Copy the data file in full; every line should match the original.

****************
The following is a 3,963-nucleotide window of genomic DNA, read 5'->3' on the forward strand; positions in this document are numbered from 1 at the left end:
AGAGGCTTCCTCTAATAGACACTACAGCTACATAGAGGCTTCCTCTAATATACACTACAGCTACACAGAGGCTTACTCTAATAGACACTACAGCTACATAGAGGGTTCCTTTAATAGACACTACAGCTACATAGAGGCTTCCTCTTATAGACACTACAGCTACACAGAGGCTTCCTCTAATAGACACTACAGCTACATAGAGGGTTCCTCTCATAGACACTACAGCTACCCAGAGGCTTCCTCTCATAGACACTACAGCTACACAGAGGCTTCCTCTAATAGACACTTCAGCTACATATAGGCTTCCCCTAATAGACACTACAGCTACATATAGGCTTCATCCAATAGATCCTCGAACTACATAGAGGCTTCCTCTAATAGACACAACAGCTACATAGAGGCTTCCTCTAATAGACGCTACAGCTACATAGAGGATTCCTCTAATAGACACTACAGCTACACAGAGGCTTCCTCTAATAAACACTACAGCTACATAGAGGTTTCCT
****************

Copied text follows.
The following is a 3,963-nucleotide window of genomic DNA, read 5'->3' on the forward strand; positions in this document are numbered from 1 at the left end:
AGAGGCTTCCTCTAATAGACACTACAGCTACATAGAGGCTTCCTCTAATATACACTACAGCTACACAGAGGCTTACTCTAATAGACACTACAGCTACATAGAGGGTTCCTTTAATAGACACTACAGCTACATAGAGGCTTCCTCTTATAGACACTACAGCTACACAGAGGCTTCCTCTAATAGACACTACAGCTACATAGAGGGTTCCTCTCATAGACACTACAGCTACCCAGAGGCTTCCTCTCATAGACACTACAGCTACACAGAGGCTTCCTCTAATAGACACTTCAGCTACATATAGGCTTCCCCTAATAGACACTACAGCTACATATAGGCTTCATCCAATAGATCCTCGAACTACATAGAGGCTTCCTCTAATAGACACAACAGCTACATAGAGGCTTCCTCTAATAGACGCTACAGCTACATAGAGGATTCCTCTAATAGACACTACAGCTACACAGAGGCTTCCTCTAATAAACACTACAGCTACATAGAGGTTTCCT